Get your super back on track after COVID-19


The impact of COVID-19 has seen many people fall behind in their super savings, but the good news is there’s simple steps you can take today to help get your super back on track.

When the COVID-19 pandemic struck Australia, forcing borders to close, and wide-spread lockdowns – business closures and job losses impacted many of us.

In fact, as many as 1 in 5 workers either lost their job or had their hours of work and income reduced1 which meant they didn’t contribute as much, or at all, to their super. And over 3 million Australians took advantage of the COVID-19 early release of super program, with the average withdrawal being almost $8,0002 and 25% of withdrawals resulting in super balances of less than $1,0003.

As Australia starts to reopen, and people return to the workforce, now could be a good time to take stock of the impact COVID-19 has had on your super balance and take some steps to get it back on track. 

How much super should you have at your age?

Research tells us there’s a gap between how much people have in their super now, and how much they need to fund their post-working years.

Whether you’re 24 or 64, knowing how your super balance stacks up against others your age, and what you should have at your age, can help you determine if you’re on track towards being able to fund a comfortable retirement.

Compare your super balance here

Getting your super back on track

To help get your super back on track you could consider these four simple ways you can add to your super.

1. Increase your before-tax super contributions

Adding to your super with before-tax money could be a tax-friendly way to boost your superannuation. As well as boosting your super, you could also end up paying less tax as these contributions are taxed at a maximum rate of 15% rather than your marginal tax rate, as long as you are not a ‘high income earner’^

Read more about before-tax contributions

2. Make super contributions after tax

You can make a contribution to your super with your own ‘after-tax’ money. This method of contribution still enjoys the same concessional tax treatment when invested inside super, which may make it a simple and effective way to help boost your super. 

Read more about after-tax contributions 

3. Get some help from the government 

The government may make a superannuation co-contribution to your superannuation account up to a maximum of $500 if you are a low or middle-income earner and make a personal after-tax contribution to your superannuation.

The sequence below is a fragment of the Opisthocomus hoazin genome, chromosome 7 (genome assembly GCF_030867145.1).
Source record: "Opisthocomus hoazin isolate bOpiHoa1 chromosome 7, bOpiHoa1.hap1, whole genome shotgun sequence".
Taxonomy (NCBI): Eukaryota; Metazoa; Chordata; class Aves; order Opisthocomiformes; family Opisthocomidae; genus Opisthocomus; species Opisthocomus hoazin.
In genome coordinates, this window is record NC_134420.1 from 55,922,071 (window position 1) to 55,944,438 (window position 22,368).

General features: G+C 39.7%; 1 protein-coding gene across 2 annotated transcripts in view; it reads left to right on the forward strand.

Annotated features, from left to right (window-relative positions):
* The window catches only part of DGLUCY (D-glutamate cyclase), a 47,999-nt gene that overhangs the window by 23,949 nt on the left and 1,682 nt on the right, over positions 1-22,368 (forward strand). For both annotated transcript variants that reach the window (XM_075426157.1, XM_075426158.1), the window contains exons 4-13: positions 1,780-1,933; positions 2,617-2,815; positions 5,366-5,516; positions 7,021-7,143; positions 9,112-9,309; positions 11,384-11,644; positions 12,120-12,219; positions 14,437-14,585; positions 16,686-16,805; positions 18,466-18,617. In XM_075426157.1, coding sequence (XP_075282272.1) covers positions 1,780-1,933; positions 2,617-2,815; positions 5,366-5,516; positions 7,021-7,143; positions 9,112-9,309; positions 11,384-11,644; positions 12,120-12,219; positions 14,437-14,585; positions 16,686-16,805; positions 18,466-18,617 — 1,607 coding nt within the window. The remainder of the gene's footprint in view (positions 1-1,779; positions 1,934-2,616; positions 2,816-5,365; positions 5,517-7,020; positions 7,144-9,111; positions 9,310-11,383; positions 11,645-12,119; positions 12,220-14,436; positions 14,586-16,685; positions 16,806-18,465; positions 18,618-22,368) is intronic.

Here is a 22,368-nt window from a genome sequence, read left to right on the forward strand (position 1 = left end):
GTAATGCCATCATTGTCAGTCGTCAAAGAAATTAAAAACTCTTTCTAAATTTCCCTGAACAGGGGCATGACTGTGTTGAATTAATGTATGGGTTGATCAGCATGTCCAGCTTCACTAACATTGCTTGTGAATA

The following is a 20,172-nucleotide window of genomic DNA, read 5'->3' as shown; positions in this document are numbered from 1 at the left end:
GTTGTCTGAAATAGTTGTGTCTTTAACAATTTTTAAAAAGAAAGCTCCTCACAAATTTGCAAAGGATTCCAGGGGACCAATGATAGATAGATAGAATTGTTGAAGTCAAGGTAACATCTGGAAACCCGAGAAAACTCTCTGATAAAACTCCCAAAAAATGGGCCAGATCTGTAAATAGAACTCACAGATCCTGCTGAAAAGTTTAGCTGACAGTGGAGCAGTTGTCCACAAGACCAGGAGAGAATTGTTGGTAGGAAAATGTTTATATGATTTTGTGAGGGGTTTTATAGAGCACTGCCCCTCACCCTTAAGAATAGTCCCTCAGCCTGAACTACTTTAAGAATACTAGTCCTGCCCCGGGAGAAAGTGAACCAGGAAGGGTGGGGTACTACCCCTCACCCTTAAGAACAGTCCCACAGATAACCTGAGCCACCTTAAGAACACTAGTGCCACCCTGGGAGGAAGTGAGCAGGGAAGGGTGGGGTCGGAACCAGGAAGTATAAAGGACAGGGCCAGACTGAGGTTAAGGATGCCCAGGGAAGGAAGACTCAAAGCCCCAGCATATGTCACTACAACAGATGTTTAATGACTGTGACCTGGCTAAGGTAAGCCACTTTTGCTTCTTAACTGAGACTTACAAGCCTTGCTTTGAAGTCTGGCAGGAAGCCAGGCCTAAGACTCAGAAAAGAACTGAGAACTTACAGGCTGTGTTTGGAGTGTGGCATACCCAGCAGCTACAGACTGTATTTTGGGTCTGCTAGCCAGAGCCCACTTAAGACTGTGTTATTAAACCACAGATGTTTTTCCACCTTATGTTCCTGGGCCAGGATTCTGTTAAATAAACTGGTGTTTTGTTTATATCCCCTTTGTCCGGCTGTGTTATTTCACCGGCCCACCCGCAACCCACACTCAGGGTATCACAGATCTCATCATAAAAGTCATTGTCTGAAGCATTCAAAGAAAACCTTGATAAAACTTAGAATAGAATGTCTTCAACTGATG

Or, if you earn $37,000 or less, you may be eligible for a ‘low-income superannuation tax offset’ contribution of up to $500 from the government.

Read more about the government co-contribution 

4. Boost your spouse’s super 

If your spouse or partner is a low-income earner, a stay-at-home parent, or not currently working, they may not be receiving superannuation contributions from an employer. It may be worth looking at ways to grow their super, and by making a contribution yourself to your partner’s super account, you may benefit from a tax rebate.

Read more about spouse contributions 

^ The Government has set caps on the amount of money you can add to superannuation each year on a concessionally taxed basis. In addition, the Government has set a non-concessional contributions cap. For more detail, speak with a financial adviser or visit the ATO website. Before requesting the rollover, you should also check with your other fund(s) to see if there are any exit fees for moving your benefit, or other loss of benefits (e.g. insurance cover). There may be limited circumstances where your employer is not required to accept your Choice of Superannuation fund form eg. if you have already exercised Super Choice in the last 12 months. Past performance is not a reliable indicator of future performance.

We explain the range of strategies you can use to help grow your super in our boost your super guide. Try just one or embrace them all to boost your super savings over time.

Our Super and Retirement Calculator can provide you with a guide on what income you might have in retirement and how long it might last – based on your super balance today, and what age you might retire at.

You may have learnt some valuable financial lessons during this pandemic to help prepare for future uncertainty and disruption.
Take control of your super today to potentially enjoy a more financially rewarding retirement. By the time you retire, your super could be one of your most valuable assets.
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This information is current as at 16 April 2021.

The information is prepared by BT Funds Management Limited ABN 63 002 916 458 (BTFM) the trustee of:
   (a) BT Super for Life, BT Super for Life Westpac Group Plan and BT Super part of the superannuation fund Retirement Wrap ABN 39 827 542 991

This information has been prepared as general advice only and does not take into account your personal objectives, financial situation or needs and so you should consider its appropriateness, having regard to your personal objectives, financial situation and needs before acting on it. Read the Product Disclosure Statement (PDS) to see if these products are right for you by visiting

BTFM is a member of the Westpac Banking Corporation ABN 33 007 457 141 (Westpac) group of companies. An investment in a BTFM product is not an investment in, deposit with or any other liability of Westpac, any division of Westpac or any other company in the Westpac Group. Past performance is not a reliable indicator of future performance. Westpac and its related entities do not stand behind or otherwise guarantee the capital value or investment performance of the product or any related assets of the product.

© Westpac Banking Corporation ABN 33 007 457 141 AFSL and Australian credit licence 233714.